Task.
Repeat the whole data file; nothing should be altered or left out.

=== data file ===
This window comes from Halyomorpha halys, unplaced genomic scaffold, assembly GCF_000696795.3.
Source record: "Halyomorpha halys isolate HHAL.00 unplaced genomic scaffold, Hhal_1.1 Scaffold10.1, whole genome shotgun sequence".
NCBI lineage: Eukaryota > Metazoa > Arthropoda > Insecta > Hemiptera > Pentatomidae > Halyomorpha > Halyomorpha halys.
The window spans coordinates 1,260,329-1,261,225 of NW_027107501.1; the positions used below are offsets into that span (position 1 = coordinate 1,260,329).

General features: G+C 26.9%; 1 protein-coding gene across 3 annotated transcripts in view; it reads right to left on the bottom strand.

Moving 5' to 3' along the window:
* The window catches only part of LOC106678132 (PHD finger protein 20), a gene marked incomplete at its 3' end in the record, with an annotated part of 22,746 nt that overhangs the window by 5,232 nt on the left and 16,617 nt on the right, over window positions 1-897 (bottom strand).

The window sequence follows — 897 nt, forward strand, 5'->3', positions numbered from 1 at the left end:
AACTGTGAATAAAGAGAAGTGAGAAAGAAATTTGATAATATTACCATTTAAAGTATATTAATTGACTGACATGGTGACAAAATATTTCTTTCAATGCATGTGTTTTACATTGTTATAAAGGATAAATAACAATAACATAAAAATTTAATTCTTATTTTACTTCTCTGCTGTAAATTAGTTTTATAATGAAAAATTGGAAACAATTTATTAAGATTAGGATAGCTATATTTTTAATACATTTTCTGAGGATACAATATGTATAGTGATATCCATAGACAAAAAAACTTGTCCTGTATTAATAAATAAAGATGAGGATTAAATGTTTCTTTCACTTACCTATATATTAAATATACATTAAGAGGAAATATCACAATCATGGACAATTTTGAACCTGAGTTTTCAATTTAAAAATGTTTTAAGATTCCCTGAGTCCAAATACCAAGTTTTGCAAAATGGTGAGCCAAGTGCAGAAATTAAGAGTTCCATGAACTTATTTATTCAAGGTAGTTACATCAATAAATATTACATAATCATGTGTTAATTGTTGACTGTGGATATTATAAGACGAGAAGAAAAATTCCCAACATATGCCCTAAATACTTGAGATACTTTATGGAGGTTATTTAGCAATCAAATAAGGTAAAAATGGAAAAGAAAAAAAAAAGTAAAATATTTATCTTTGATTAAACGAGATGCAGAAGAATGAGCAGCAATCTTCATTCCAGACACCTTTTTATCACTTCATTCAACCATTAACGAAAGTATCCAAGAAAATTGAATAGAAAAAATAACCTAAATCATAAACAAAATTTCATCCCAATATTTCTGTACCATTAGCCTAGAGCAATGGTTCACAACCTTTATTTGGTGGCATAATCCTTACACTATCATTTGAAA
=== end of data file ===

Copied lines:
This window comes from Halyomorpha halys, unplaced genomic scaffold, assembly GCF_000696795.3.
Source record: "Halyomorpha halys isolate HHAL.00 unplaced genomic scaffold, Hhal_1.1 Scaffold10.1, whole genome shotgun sequence".
NCBI lineage: Eukaryota > Metazoa > Arthropoda > Insecta > Hemiptera > Pentatomidae > Halyomorpha > Halyomorpha halys.
The window spans coordinates 1,260,329-1,261,225 of NW_027107501.1; the positions used below are offsets into that span (position 1 = coordinate 1,260,329).

General features: G+C 26.9%; 1 protein-coding gene across 3 annotated transcripts in view; it reads right to left on the bottom strand.

Moving 5' to 3' along the window:
* The window catches only part of LOC106678132 (PHD finger protein 20), a gene marked incomplete at its 3' end in the record, with an annotated part of 22,746 nt that overhangs the window by 5,232 nt on the left and 16,617 nt on the right, over window positions 1-897 (bottom strand).

The window sequence follows — 897 nt, forward strand, 5'->3', positions numbered from 1 at the left end:
AACTGTGAATAAAGAGAAGTGAGAAAGAAATTTGATAATATTACCATTTAAAGTATATTAATTGACTGACATGGTGACAAAATATTTCTTTCAATGCATGTGTTTTACATTGTTATAAAGGATAAATAACAATAACATAAAAATTTAATTCTTATTTTACTTCTCTGCTGTAAATTAGTTTTATAATGAAAAATTGGAAACAATTTATTAAGATTAGGATAGCTATATTTTTAATACATTTTCTGAGGATACAATATGTATAGTGATATCCATAGACAAAAAAACTTGTCCTGTATTAATAAATAAAGATGAGGATTAAATGTTTCTTTCACTTACCTATATATTAAATATACATTAAGAGGAAATATCACAATCATGGACAATTTTGAACCTGAGTTTTCAATTTAAAAATGTTTTAAGATTCCCTGAGTCCAAATACCAAGTTTTGCAAAATGGTGAGCCAAGTGCAGAAATTAAGAGTTCCATGAACTTATTTATTCAAGGTAGTTACATCAATAAATATTACATAATCATGTGTTAATTGTTGACTGTGGATATTATAAGACGAGAAGAAAAATTCCCAACATATGCCCTAAATACTTGAGATACTTTATGGAGGTTATTTAGCAATCAAATAAGGTAAAAATGGAAAAGAAAAAAAAAAGTAAAATATTTATCTTTGATTAAACGAGATGCAGAAGAATGAGCAGCAATCTTCATTCCAGACACCTTTTTATCACTTCATTCAACCATTAACGAAAGTATCCAAGAAAATTGAATAGAAAAAATAACCTAAATCATAAACAAAATTTCATCCCAATATTTCTGTACCATTAGCCTAGAGCAATGGTTCACAACCTTTATTTGGTGGCATAATCCTTACACTATCATTTGAAA